A Tool That Helps Students Feel Heard

Traditionally in classrooms, teachers talk and children listen. While curriculums are updating to include self-directed learning, children in many classrooms may still feel unheard, and if they have worries or concerns outside of learning – peer pressure or bullying, test anxiety, or issues from home that affect them in school – there seems little place for them to seek sanctuary.

Now many teachers are discovering that listening tools are highly useful in reaching children. Some use a minute or two of Special Time to focus their attention on one child, boosting their connection and letting children know that they have, indeed, been heard. Others are finding that limits set with a playful tone can transform defiance and stop tensions rising in class.

In this post, educator Sarah Charlton describes how she used Listening Partnerships – where time is assigned for each of the children in a small group to talk about their current concerns, worries or frustrations. During this time, everyone in the group, including the educator, listens attentively, without judgments or even advice, although sometimes the educator will offer simple direction that she feels might guide the student to offload and breakthrough.

Listening like this provides space for students to unburden their tension and work through issues. Ultimately it gives them a unique and dedicated space to feel heard. Here is how it looks in practice:

“Having a made a good connection with an 11-year-old student in a support group I ran during her (and my) first term at school, she has, once in a while, come to find me now and then for additional support with challenges she faces at school.

On one such occasion we scheduled a half hour at lunchtime together with two of her friends. The session began with me setting some perimeters of confidentiality. We agree that anything shared during the listening partnership will remain confidential and not be referred to outside of that session, even amongst the participants. The exception being if I hear something that indicates someone is at risk of harm, which I would then need to share with a senior member of staff.

Then each girl is invited to share one thing that’s going well for them. We do this to remind ourselves that there are always bright spots in life, no matter how challenging it can feel.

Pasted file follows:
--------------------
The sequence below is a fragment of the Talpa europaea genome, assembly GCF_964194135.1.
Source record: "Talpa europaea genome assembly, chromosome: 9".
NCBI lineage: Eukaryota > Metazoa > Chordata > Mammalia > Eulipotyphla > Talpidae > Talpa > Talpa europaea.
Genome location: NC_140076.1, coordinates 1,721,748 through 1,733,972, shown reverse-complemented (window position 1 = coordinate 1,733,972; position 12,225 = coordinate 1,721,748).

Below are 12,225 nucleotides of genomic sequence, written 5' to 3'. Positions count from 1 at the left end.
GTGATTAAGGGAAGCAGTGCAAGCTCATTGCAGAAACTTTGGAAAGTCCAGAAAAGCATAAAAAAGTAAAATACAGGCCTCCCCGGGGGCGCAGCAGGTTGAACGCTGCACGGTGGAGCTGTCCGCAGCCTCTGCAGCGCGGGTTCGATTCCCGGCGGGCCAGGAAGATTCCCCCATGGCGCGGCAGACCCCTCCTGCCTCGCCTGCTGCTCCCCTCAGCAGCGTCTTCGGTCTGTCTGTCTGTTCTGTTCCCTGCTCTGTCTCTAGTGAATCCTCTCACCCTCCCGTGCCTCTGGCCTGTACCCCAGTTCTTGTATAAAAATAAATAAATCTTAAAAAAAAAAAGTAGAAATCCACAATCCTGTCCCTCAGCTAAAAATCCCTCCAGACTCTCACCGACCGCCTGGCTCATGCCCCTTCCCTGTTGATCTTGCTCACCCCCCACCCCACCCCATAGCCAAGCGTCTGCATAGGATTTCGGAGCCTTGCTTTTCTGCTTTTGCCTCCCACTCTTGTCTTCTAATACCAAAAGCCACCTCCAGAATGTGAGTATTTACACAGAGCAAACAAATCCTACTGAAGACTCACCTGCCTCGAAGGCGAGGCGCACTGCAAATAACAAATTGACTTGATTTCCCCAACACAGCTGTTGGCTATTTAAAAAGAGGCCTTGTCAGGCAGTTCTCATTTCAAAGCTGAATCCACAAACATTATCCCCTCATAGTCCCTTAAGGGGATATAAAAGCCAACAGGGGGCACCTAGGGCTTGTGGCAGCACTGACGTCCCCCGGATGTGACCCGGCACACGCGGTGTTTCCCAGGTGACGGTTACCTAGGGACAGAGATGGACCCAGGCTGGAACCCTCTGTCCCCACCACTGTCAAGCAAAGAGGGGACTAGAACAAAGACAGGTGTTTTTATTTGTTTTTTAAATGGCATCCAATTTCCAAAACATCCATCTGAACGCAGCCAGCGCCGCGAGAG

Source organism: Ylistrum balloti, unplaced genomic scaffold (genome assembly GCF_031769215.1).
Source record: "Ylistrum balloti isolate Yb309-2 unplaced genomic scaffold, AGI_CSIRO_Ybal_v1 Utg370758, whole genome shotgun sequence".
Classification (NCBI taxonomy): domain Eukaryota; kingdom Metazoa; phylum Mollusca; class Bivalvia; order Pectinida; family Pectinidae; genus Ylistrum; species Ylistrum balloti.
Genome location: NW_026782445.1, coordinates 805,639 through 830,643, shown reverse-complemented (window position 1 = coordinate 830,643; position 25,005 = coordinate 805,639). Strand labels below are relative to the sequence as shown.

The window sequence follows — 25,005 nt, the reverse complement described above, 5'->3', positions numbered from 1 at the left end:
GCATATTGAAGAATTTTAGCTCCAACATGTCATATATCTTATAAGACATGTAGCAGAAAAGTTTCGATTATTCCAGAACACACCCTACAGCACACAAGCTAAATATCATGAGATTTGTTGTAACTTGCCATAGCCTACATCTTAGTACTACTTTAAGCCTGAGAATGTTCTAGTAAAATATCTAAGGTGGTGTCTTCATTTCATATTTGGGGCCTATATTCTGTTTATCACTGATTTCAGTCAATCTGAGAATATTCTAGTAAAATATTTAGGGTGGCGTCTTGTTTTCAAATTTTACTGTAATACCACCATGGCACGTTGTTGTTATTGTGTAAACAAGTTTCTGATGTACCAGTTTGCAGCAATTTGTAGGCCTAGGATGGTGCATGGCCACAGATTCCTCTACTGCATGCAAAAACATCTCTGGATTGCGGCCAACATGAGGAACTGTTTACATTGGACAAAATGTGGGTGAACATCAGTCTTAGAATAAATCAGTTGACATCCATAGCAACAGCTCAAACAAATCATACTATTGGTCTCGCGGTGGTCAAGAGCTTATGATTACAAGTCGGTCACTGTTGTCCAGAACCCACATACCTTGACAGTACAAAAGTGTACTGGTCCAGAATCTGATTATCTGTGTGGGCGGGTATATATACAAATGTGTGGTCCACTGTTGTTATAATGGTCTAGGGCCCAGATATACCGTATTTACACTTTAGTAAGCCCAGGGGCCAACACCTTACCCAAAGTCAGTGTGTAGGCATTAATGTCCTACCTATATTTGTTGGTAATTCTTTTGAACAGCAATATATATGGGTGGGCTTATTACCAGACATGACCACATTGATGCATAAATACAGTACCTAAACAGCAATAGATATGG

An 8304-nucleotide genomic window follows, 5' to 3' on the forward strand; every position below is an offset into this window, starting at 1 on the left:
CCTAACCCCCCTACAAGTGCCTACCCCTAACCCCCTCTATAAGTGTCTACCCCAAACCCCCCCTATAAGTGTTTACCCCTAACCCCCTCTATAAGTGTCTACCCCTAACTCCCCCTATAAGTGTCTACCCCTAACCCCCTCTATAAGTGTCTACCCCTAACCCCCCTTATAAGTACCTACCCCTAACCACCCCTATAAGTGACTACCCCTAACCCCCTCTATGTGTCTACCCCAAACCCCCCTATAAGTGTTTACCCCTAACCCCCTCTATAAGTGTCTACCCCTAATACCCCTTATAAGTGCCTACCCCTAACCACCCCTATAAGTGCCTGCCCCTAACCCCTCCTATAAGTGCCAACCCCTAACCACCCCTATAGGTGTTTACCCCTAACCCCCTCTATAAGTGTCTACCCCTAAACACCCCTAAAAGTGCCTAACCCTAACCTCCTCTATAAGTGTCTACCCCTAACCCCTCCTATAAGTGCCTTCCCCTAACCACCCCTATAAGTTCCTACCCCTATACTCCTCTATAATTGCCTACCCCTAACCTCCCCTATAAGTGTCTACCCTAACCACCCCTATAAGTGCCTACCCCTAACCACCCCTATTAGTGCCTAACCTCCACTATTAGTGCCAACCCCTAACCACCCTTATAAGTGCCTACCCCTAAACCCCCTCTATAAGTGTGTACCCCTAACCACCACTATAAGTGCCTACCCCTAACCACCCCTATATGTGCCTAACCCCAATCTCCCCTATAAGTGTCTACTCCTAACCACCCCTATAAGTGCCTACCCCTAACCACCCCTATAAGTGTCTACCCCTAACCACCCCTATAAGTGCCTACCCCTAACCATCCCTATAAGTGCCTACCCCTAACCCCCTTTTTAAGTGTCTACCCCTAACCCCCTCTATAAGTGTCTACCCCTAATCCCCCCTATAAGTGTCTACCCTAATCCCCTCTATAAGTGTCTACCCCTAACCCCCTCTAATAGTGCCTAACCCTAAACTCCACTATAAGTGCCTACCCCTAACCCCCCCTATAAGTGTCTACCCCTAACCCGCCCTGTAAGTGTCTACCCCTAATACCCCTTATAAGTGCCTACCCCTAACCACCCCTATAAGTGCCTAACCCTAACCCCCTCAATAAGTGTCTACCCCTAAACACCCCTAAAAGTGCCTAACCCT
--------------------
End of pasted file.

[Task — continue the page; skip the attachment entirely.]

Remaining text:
I then divided the time equally between each girl. They used the time to share their concerns. These ranged from feeling stressed about tests and the weight of expectation to particular difficulties with individual teachers.

For the most part I listen to the students without interrupting. I don’t give giving advice or correct in any way. I do maintain as much eye contact as the student allows, and I keep my tone and expression warm and encouraging.

However, I do also offer instruction to these students and the type of intervention is adapted to the individual.

During one session, the girls indicated in their words and body posture that they were feeling disempowered. I encouraged them to stand up and explained that “taking a stand” can quickly bring back a sense of our own power in situations where we feel we have none.

I also showed the girls how to shake their bodies and make sounds to help to release fear from the body. This brought about much laughter – another wonderful way to release tension. (Find out more about how laughter releases stress).

At the end of each person’s time, I offer them question or two to gently lead them away from their deep feelings and emotional content.  Simple questions like, “Tell me about your favourite pair of socks,” or “What kind of pet would you most love to have and why?” help bring them back to the present moment so that they are ready to listen to the next person. If the session is finishing, questions like these helps them to return to lessons unburdened from the tensions and anxieties they brought in with them at the beginning of the session.

In finishing, I also invite some words of appreciation for each other and for the time we share together. In this case, it was lovely to hear how they described their time as they left the room: “Amazing,” “Happy,” “Really, really grateful for the loving and care.”

Hand in Hand’s tools can be used with students of all ages. Read Meet The Preschool Teachers That Listen to Kids and join us for our free call on Making Preschools Sensitive to Trauma.

Want to bring Hand in Hand to your school or practice? Get more information about Hand in Hand’s 8-week Professionals Intensives.

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